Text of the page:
“Productivity is never an accident. It is always the result of a commitment to excellence, intelligent planning, and focused effort.” — Paul J. Meyer
Every copywriter has, at one time or another, wondered how to begin a project.
Sure, you know you need an emotionally driven headline, perhaps some deck copy, and a strong lead, but then what? What are the rest of the pieces to the puzzle, and how is it all logically structured?
That’s what we’re going to attempt to sort out today as we take a look at three beginning outlines for short, medium, and long copy assignments.
1. Short-Copy Outline
Short copy — the kind you find in TV and radio spots, postcards, and very small print ads — needs to hit fast and remain very visual throughout. It requires the following elements:
A powerful benefit-based, emotionally driven headline that is easily remembered.
A brief paragraph that drives your headline’s lead benefit home in a powerful, emotionally charged way.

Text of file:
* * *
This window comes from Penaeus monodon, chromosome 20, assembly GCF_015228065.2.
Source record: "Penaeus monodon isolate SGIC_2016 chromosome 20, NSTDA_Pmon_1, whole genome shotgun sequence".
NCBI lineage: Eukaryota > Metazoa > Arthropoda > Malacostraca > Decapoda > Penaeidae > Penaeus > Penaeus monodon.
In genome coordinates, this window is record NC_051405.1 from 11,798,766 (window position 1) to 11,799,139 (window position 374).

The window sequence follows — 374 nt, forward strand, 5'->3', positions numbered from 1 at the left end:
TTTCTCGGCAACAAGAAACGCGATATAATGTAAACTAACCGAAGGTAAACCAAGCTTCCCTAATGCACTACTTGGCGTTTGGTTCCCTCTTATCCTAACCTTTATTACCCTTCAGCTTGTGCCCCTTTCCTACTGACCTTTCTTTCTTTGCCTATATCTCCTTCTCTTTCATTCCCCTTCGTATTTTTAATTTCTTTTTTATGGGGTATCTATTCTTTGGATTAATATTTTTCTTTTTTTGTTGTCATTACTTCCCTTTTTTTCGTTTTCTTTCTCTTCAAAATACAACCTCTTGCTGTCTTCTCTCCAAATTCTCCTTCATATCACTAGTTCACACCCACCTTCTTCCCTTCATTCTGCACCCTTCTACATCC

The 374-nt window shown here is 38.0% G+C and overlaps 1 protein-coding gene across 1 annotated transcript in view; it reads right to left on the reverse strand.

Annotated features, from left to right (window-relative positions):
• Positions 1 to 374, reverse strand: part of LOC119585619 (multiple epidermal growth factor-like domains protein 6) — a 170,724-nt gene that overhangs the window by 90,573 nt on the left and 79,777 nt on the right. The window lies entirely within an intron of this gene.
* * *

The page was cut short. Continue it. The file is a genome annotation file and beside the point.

A credibility element — perhaps a statistic, expert endorsement, or customer testimonial — that proves what you’re claiming is true.
A restatement of the primary benefit and a justification of the price.
A call-to-action that tells the prospect exactly what they must do to accept your amazing offer. Usually in short copy, they order by calling a toll-free number. Online, you might ask them to click a link. For TV and radio viewers and listeners who may not have a pen and paper handy, it’s essential to repeat the toll-free number as many times as possible. If it’s a TV ad, keep the call-to-action number on the screen for the entire duration.
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